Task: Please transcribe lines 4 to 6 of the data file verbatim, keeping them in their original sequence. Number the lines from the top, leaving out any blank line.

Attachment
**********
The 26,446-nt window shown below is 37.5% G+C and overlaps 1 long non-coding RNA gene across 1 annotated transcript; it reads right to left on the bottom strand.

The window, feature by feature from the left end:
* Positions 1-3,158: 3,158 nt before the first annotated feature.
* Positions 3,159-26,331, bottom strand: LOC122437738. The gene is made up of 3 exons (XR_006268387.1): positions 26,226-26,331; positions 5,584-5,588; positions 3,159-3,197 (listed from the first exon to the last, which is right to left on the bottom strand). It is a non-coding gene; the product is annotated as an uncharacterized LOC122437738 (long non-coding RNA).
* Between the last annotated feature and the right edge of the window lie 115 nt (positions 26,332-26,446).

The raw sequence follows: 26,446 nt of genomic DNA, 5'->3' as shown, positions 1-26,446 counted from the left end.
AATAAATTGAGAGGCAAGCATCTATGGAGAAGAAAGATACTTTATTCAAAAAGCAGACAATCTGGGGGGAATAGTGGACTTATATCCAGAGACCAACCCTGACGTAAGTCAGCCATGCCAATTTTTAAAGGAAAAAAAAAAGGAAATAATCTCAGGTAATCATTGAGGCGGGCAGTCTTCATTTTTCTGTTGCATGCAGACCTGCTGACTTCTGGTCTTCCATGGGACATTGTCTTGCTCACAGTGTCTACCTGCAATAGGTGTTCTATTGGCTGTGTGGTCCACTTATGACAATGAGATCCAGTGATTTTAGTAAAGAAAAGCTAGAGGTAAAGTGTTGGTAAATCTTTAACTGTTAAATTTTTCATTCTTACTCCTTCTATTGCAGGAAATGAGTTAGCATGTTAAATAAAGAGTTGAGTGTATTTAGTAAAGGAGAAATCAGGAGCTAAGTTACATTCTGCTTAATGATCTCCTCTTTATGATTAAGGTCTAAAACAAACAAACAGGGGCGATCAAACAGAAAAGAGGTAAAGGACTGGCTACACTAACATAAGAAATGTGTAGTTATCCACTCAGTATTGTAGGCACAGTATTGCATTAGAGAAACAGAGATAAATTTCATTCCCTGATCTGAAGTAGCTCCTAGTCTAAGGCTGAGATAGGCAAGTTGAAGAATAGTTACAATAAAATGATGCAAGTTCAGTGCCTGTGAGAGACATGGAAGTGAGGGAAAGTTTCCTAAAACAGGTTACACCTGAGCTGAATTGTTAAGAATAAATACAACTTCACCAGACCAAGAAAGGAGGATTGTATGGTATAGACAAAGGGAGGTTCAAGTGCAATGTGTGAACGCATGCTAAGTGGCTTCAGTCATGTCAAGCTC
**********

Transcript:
* Positions 3,159-26,331, bottom strand: LOC122437738. The gene is made up of 3 exons (XR_006268387.1): positions 26,226-26,331; positions 5,584-5,588; positions 3,159-3,197 (listed from the first exon to the last, which is right to left on the bottom strand). It is a non-coding gene; the product is annotated as an uncharacterized LOC122437738 (long non-coding RNA).
* Between the last annotated feature and the right edge of the window lie 115 nt (positions 26,332-26,446).

The raw sequence follows: 26,446 nt of genomic DNA, 5'->3' as shown, positions 1-26,446 counted from the left end.